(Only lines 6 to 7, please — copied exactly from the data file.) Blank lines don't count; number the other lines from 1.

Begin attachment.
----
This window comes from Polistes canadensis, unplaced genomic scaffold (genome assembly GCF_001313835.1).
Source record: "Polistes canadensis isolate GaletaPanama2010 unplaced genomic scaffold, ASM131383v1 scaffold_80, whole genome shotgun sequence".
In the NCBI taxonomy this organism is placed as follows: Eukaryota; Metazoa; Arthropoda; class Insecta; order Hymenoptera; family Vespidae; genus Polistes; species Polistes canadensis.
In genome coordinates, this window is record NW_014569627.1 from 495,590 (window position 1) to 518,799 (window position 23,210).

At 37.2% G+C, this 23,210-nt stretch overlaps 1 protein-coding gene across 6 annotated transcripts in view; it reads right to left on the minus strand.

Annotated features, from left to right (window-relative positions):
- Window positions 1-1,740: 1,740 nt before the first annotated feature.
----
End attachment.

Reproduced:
Annotated features, from left to right (window-relative positions):
- Window positions 1-1,740: 1,740 nt before the first annotated feature.